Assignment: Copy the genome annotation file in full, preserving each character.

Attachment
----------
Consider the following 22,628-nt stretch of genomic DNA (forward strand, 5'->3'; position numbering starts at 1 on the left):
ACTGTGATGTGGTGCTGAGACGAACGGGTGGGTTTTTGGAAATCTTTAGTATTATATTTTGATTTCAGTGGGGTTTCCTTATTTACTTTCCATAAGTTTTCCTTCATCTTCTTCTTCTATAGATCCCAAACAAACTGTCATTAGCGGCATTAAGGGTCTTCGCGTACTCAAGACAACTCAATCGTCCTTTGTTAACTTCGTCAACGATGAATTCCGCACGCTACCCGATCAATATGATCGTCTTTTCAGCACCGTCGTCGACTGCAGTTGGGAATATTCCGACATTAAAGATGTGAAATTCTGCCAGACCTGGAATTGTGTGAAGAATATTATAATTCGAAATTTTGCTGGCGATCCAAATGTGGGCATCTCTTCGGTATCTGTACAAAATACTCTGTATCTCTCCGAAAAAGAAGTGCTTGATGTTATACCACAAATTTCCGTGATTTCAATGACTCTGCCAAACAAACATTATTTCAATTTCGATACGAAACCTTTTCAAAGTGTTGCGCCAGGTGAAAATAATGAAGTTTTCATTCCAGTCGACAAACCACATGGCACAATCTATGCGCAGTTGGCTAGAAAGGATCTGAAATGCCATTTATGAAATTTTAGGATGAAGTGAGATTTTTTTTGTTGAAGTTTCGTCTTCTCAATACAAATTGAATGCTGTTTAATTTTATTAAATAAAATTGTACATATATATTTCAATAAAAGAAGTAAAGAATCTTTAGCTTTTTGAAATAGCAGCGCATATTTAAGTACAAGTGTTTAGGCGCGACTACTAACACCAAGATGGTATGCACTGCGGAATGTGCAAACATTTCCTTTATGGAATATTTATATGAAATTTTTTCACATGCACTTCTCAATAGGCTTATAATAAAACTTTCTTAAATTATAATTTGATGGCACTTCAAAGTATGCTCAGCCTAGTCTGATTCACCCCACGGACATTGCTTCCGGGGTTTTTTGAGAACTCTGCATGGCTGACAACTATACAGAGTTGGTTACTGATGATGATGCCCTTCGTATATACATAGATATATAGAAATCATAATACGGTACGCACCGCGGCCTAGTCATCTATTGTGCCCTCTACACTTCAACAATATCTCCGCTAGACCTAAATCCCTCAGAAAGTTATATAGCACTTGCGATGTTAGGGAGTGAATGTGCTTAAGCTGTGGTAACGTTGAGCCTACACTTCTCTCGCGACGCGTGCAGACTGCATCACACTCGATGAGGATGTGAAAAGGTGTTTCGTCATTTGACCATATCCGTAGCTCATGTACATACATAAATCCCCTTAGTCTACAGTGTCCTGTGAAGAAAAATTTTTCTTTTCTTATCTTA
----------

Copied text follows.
Consider the following 22,628-nt stretch of genomic DNA (forward strand, 5'->3'; position numbering starts at 1 on the left):
ACTGTGATGTGGTGCTGAGACGAACGGGTGGGTTTTTGGAAATCTTTAGTATTATATTTTGATTTCAGTGGGGTTTCCTTATTTACTTTCCATAAGTTTTCCTTCATCTTCTTCTTCTATAGATCCCAAACAAACTGTCATTAGCGGCATTAAGGGTCTTCGCGTACTCAAGACAACTCAATCGTCCTTTGTTAACTTCGTCAACGATGAATTCCGCACGCTACCCGATCAATATGATCGTCTTTTCAGCACCGTCGTCGACTGCAGTTGGGAATATTCCGACATTAAAGATGTGAAATTCTGCCAGACCTGGAATTGTGTGAAGAATATTATAATTCGAAATTTTGCTGGCGATCCAAATGTGGGCATCTCTTCGGTATCTGTACAAAATACTCTGTATCTCTCCGAAAAAGAAGTGCTTGATGTTATACCACAAATTTCCGTGATTTCAATGACTCTGCCAAACAAACATTATTTCAATTTCGATACGAAACCTTTTCAAAGTGTTGCGCCAGGTGAAAATAATGAAGTTTTCATTCCAGTCGACAAACCACATGGCACAATCTATGCGCAGTTGGCTAGAAAGGATCTGAAATGCCATTTATGAAATTTTAGGATGAAGTGAGATTTTTTTTGTTGAAGTTTCGTCTTCTCAATACAAATTGAATGCTGTTTAATTTTATTAAATAAAATTGTACATATATATTTCAATAAAAGAAGTAAAGAATCTTTAGCTTTTTGAAATAGCAGCGCATATTTAAGTACAAGTGTTTAGGCGCGACTACTAACACCAAGATGGTATGCACTGCGGAATGTGCAAACATTTCCTTTATGGAATATTTATATGAAATTTTTTCACATGCACTTCTCAATAGGCTTATAATAAAACTTTCTTAAATTATAATTTGATGGCACTTCAAAGTATGCTCAGCCTAGTCTGATTCACCCCACGGACATTGCTTCCGGGGTTTTTTGAGAACTCTGCATGGCTGACAACTATACAGAGTTGGTTACTGATGATGATGCCCTTCGTATATACATAGATATATAGAAATCATAATACGGTACGCACCGCGGCCTAGTCATCTATTGTGCCCTCTACACTTCAACAATATCTCCGCTAGACCTAAATCCCTCAGAAAGTTATATAGCACTTGCGATGTTAGGGAGTGAATGTGCTTAAGCTGTGGTAACGTTGAGCCTACACTTCTCTCGCGACGCGTGCAGACTGCATCACACTCGATGAGGATGTGAAAAGGTGTTTCGTCATTTGACCATATCCGTAGCTCATGTACATACATAAATCCCCTTAGTCTACAGTGTCCTGTGAAGAAAAATTTTTCTTTTCTTATCTTA